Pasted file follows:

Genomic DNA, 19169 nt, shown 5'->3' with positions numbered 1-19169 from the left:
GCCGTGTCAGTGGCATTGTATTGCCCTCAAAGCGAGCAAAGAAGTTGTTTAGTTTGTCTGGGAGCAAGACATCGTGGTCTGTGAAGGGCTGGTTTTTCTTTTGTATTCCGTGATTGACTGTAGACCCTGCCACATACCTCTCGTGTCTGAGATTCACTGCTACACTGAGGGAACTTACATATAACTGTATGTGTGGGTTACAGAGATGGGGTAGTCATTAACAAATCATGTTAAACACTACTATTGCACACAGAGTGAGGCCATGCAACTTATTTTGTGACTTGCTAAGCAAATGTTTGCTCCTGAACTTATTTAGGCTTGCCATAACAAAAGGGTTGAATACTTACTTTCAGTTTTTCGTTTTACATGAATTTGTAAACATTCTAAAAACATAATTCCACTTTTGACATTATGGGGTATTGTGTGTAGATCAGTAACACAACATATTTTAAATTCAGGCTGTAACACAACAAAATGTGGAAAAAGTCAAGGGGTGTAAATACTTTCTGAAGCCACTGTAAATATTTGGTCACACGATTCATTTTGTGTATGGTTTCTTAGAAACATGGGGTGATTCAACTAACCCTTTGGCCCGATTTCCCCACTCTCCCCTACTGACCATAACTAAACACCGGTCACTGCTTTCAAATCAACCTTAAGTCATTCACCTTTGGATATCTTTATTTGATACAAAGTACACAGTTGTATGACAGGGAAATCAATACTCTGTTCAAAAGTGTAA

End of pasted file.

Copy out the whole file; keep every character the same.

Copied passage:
Genomic DNA, 19169 nt, shown 5'->3' with positions numbered 1-19169 from the left:
GCCGTGTCAGTGGCATTGTATTGCCCTCAAAGCGAGCAAAGAAGTTGTTTAGTTTGTCTGGGAGCAAGACATCGTGGTCTGTGAAGGGCTGGTTTTTCTTTTGTATTCCGTGATTGACTGTAGACCCTGCCACATACCTCTCGTGTCTGAGATTCACTGCTACACTGAGGGAACTTACATATAACTGTATGTGTGGGTTACAGAGATGGGGTAGTCATTAACAAATCATGTTAAACACTACTATTGCACACAGAGTGAGGCCATGCAACTTATTTTGTGACTTGCTAAGCAAATGTTTGCTCCTGAACTTATTTAGGCTTGCCATAACAAAAGGGTTGAATACTTACTTTCAGTTTTTCGTTTTACATGAATTTGTAAACATTCTAAAAACATAATTCCACTTTTGACATTATGGGGTATTGTGTGTAGATCAGTAACACAACATATTTTAAATTCAGGCTGTAACACAACAAAATGTGGAAAAAGTCAAGGGGTGTAAATACTTTCTGAAGCCACTGTAAATATTTGGTCACACGATTCATTTTGTGTATGGTTTCTTAGAAACATGGGGTGATTCAACTAACCCTTTGGCCCGATTTCCCCACTCTCCCCTACTGACCATAACTAAACACCGGTCACTGCTTTCAAATCAACCTTAAGTCATTCACCTTTGGATATCTTTATTTGATACAAAGTACACAGTTGTATGACAGGGAAATCAATACTCTGTTCAAAAGTGTAA